Fifa President Sepp Blatter has suggested that the race to host the 2010 World Cup in Africa could be much closer than expected.
Blatter with South African bid chariman Irvin Khoza
Blatter, who is currently visiting South Africa, said he thought the race may even be as close as that to host the 2006 World Cup.
On that occasion, Germany edged out South Africa by a single vote.
Talking at a news conference, Blatter said that he hoped he would not have to make a casting vote on 15 May.
"If you are listening around the world then you can imagine that it will possibly be as tight as it was in 2000...for the decision of 2006," he said.
"You know that in the case of a (tied) vote, the president of Fifa has to cast (the vote). I hope I will not be in that
South Africa is favourite to win the vote but faces strong competition from Morocco, which is making a fourth attempt to host the World Cup.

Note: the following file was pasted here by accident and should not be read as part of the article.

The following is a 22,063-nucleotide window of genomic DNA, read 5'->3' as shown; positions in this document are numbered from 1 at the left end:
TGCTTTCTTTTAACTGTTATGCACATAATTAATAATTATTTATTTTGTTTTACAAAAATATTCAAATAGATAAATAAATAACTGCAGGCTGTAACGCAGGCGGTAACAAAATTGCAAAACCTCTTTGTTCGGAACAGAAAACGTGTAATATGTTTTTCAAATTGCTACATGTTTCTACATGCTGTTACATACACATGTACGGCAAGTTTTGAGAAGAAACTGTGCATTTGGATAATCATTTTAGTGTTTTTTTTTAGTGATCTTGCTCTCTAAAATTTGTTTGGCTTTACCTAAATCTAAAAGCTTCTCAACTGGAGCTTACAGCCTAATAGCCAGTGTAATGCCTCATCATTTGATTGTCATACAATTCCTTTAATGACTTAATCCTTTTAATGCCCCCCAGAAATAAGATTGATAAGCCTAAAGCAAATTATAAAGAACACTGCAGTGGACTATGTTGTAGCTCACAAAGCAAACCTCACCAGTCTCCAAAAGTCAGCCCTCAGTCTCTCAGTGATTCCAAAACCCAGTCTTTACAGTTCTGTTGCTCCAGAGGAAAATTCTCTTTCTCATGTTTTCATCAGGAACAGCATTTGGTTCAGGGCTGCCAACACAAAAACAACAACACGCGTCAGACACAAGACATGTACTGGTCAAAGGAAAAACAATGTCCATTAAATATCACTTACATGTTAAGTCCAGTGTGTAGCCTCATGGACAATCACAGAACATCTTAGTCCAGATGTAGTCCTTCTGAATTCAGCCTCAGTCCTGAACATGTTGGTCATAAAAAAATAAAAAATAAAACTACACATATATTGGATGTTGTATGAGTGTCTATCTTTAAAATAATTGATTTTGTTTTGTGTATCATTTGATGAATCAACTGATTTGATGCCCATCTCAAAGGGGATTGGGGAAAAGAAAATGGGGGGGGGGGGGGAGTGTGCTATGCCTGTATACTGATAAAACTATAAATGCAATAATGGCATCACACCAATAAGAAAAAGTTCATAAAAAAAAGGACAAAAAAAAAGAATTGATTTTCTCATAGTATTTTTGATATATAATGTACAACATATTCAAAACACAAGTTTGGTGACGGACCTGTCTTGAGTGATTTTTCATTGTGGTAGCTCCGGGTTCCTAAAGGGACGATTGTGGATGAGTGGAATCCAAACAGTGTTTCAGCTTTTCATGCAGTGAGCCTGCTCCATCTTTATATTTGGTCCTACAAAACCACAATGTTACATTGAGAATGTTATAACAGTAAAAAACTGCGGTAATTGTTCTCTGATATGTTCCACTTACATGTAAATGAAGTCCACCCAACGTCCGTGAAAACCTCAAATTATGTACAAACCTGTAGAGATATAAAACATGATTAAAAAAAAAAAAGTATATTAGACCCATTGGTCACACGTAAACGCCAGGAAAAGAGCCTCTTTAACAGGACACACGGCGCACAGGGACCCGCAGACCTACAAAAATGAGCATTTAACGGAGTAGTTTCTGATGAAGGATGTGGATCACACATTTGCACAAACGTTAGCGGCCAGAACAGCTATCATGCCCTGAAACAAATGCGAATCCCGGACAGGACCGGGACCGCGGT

Egypt, Tunisia and Libya are also bidding but the latter two have seriously damaged their chances by suggesting a co-hosted event despite Blatter's disapproval.
Blatter and other Fifa executives are in South Africa for Tuesday's inauguration of President Thabo Mbeki's second term in office and celebrations to mark a decade since the country's first free elections.
Blatter was due to meet Mbeki for private talks later on Monday but insisted he was not favouring any bid.
"Don't ask me where or who is my favourite - understand that I am neutral," he said.
South Africa has left little to chance and Nelson Mandela is expected to fly to Zurich for the Fifa vote on 15 May.
Blatter refused to be drawn on whether security worries would count against the bids from the mainly Muslim North African countries.